OBOY Challenge: Oh Boy…

It’s Just Problematic…

Well, the One Bible, One Year Challenge has been….erm, challenging, to say the least. I ruined my very nice Cambridge NRSV Reference. (Well, not exactly ruined, per se, but my anxiety won that one.) Then I purchased an Oxford Pocket NRSV with Apocrypha, thinking it would be lovely and also solve the size issue I had with the Cambridge. It was lovely, but unless I suddenly develop super vision, it won’t be used very often, and certainly not as my daily reading bible.

I’d like to post more on the pocket edition soon though; it’s a very nice bible if you have good vision. My roommate had no problems with it, at least. Hopefully I’ll have some extra time to take pictures and give you all a proper showing. In the meantime, I’ve “bitten the bullet” so to speak, and bought another out of print edition—the leather-bound Oxford NRSVCE Reader’s Edition. The seller claims it’s still in factory shrink-wrap, and I got it at a decent price, no organs required. It’s also an actual Catholic edition with the books in proper order and a table of lectionary readings, so I’m very hopeful. No, it doesn’t have cross-references, but I’ll take what I can get.

New and improved...

New and improved…

In the meantime, I’ve reverted back to my trusty hardcover Ignatius Bible, now adorned with pretty blue floral tabs. Of course, silly me had the bright idea to put the tabs on backwards, so the rows are uneven. Apparently you do need to use the included placement guide…

However, I have really enjoyed the One Bible, One Year Challenge overall. For one thing, I’ve learned a lot about what I like and don’t like in a bible, and I’ve also gained a new appreciation for just how much things like layout and binding matter. No, you don’t need a super-expensive bible to be happy, but a good-sized, well-spaced font goes a long way in eliminating eye strain and creating an enjoyable reading experience. It’s much nicer to read a bible you don’t have to squint at.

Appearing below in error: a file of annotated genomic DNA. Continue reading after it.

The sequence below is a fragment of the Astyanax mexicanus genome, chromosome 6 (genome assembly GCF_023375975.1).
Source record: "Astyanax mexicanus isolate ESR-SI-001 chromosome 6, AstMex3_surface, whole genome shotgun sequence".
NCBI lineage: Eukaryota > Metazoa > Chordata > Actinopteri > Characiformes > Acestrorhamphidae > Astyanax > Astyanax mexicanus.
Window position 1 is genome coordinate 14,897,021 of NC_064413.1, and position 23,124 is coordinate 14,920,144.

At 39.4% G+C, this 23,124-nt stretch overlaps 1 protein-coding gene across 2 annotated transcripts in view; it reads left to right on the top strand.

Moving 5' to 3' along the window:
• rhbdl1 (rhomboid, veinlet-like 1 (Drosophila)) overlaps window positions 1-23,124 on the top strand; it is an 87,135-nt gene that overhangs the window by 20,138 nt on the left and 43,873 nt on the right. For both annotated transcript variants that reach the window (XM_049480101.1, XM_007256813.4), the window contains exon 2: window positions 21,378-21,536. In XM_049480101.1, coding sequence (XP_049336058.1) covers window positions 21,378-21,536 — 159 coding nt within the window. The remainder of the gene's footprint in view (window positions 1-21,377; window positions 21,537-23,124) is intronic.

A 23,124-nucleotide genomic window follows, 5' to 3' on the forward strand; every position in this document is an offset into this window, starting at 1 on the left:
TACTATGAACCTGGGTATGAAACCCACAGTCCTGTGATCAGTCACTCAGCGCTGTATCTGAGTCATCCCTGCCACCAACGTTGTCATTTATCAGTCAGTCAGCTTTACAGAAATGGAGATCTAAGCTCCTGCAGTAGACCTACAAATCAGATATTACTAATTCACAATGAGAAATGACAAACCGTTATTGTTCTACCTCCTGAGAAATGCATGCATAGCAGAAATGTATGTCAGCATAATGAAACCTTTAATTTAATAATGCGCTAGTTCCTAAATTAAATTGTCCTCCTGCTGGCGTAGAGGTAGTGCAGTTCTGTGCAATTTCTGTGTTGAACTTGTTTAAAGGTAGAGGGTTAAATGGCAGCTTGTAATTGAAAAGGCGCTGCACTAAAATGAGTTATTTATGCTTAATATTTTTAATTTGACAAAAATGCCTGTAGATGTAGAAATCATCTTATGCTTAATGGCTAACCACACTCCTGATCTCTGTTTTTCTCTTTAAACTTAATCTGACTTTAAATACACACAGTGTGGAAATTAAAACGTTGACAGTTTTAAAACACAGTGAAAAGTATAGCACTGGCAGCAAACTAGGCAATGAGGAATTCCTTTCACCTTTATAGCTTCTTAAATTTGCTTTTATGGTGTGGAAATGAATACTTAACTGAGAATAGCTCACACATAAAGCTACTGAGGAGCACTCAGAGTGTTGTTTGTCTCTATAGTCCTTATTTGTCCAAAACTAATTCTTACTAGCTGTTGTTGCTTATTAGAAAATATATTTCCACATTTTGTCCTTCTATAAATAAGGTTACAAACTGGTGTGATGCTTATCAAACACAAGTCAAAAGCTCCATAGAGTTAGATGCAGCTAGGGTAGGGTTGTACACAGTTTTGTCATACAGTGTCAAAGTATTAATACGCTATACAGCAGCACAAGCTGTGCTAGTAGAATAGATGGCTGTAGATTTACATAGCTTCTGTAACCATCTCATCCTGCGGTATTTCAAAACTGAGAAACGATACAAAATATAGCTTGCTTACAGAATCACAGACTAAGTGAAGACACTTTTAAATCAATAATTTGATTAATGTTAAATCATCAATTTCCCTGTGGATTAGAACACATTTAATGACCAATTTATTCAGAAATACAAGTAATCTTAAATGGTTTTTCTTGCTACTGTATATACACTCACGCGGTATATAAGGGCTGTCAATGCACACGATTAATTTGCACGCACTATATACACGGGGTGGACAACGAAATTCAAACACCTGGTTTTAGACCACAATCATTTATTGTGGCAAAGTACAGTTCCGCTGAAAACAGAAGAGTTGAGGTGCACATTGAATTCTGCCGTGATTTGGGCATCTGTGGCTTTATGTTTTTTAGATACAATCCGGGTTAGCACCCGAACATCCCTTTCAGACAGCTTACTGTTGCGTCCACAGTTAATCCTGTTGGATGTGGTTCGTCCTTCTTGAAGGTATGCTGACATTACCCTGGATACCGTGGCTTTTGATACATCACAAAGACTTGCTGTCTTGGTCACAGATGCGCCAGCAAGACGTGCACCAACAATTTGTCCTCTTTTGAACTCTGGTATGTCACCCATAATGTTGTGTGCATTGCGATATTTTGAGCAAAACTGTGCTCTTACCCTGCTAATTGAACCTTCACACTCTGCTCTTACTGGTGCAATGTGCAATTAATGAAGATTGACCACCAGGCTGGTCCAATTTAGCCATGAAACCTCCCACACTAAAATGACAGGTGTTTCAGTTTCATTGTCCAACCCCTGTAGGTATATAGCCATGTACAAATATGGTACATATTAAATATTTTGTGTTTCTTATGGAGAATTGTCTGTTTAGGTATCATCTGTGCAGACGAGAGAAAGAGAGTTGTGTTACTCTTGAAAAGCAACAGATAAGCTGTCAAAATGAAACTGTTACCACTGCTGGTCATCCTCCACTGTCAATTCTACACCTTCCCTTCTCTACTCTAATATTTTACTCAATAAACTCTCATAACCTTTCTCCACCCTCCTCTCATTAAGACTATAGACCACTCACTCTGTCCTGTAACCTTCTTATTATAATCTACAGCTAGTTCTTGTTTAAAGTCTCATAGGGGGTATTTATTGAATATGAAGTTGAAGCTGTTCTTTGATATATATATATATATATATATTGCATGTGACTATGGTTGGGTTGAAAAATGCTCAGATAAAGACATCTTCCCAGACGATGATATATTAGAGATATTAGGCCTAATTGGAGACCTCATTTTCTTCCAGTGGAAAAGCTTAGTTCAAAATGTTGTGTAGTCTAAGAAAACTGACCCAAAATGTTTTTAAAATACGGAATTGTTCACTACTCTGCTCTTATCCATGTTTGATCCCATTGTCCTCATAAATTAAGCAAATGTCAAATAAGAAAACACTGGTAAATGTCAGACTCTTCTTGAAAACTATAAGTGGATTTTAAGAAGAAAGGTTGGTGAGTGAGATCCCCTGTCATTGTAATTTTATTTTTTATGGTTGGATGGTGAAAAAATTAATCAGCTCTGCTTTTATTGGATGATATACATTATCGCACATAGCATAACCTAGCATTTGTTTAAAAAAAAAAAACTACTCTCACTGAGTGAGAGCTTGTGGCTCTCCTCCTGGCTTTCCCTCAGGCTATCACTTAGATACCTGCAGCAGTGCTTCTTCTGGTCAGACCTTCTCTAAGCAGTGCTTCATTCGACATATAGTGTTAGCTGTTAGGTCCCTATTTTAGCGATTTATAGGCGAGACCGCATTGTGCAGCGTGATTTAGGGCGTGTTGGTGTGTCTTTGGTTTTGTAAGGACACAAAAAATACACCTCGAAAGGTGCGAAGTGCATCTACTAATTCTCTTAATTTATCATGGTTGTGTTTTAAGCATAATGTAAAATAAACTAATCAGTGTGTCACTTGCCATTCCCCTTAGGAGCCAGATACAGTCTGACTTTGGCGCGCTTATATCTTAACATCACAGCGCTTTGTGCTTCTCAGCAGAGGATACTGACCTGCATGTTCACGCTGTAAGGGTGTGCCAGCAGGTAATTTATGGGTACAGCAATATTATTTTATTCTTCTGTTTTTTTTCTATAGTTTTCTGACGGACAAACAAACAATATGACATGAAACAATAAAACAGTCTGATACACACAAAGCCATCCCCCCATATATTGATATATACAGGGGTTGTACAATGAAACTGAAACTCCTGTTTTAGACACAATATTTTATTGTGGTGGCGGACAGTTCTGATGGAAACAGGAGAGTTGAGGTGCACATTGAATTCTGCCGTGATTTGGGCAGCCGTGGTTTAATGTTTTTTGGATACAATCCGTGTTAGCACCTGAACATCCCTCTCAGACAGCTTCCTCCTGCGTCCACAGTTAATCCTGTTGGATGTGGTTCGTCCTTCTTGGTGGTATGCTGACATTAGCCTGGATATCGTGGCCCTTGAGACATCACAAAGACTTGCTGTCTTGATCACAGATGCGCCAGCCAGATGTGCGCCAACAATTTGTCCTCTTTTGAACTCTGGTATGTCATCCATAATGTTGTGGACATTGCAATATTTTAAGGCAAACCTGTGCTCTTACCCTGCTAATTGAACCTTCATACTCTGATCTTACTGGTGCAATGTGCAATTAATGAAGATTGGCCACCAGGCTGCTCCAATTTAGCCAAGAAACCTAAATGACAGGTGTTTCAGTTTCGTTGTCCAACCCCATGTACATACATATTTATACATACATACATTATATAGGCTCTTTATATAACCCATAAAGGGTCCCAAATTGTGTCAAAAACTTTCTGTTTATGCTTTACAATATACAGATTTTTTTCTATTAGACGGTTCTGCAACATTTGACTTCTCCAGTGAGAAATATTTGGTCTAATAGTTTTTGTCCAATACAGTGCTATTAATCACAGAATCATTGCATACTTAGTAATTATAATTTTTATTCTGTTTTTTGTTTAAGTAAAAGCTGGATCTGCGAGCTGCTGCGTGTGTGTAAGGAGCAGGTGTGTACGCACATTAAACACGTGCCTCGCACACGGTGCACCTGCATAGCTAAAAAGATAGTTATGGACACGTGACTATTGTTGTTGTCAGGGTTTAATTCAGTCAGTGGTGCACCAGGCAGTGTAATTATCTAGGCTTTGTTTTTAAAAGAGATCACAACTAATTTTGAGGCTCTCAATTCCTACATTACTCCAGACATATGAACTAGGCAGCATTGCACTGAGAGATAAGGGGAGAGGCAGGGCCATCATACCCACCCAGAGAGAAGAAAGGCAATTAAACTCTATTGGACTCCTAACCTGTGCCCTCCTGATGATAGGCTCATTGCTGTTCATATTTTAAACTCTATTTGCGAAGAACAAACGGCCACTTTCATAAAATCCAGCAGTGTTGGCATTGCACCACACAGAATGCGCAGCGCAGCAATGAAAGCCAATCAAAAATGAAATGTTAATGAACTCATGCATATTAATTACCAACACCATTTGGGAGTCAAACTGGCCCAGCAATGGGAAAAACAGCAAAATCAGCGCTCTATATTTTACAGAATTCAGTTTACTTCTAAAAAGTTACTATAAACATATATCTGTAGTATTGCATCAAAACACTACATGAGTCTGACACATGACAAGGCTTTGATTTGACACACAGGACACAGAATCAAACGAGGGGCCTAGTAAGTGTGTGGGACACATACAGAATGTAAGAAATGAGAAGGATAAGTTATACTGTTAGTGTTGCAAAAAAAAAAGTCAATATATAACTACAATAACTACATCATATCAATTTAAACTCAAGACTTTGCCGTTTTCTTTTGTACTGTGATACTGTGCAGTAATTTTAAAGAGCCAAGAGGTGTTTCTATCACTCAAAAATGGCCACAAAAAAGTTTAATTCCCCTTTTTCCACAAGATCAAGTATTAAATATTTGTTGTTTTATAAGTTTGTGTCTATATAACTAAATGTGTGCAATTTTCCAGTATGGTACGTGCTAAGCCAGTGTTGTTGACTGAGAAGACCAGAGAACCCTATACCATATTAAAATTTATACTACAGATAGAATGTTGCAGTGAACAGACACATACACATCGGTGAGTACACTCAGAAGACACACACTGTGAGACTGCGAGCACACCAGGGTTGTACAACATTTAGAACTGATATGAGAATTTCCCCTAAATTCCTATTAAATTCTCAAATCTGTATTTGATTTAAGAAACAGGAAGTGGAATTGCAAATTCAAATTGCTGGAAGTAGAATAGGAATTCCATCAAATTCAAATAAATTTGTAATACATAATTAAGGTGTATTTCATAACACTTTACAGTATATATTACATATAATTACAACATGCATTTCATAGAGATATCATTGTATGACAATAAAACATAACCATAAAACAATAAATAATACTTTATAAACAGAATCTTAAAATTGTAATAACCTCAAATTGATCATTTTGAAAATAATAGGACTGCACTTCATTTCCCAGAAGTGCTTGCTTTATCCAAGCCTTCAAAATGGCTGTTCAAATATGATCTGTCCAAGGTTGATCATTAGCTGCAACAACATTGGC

Moving Towards Bare Necessities…

Yes, I am a word-nerd and an overall academic; I love my study bibles, concordances, maps, and cross-references. I’ve just realized that I don’t want those things in an everyday reading bible. A nice solid hardcover study bible that I can toss around and mark in will do just fine for parish bible study, but for my usual devotions and general reading, I don’t really need all those things. I only need a plain, readable text bible. Perhaps a few maps and charts would be nice for context, but footnotes and cross-references are more like icing than cake.

One of the main reasons I decided to splurge one final time to try this reader’s edition was its inclusion of the lectionary readings for Mass. For me, this is indispensable as a devotional aid and I’d rather have the lectionary readings than any amount of cross-references and study helps. I’m not biblical scholar. I know a little Greek, but for me Scripture will always be God’s love letter to my heart before anything else. I want to be able to focus on His voice—especially in the liturgy, Scripture, and prayer. These are all so so deeply interconnected that I sincerely don’t understand why every Catholic bible doesn’t include a table of lectionary readings. Come on, publishers—pay attention for once!

Here’s hoping that the “final” experiment goes well. All I can say is, this college student’s given it the old college try. Hopefully the third time’s the charm. (Oh, so much cliché in two sentences!) Otherwise, I’m down for the count, and Iggy and I will have a long 2015 ahead of us.

Wow, still so full of cliché! So how goes it, blogosphere? Who of us is still struggling through the One Year, One Bible Challenge? I feel like I should get an F by now, since the Challenge meant not just one translation, but one bible period. Sigh. If only life were that simple. 

In His Sacred Heart,



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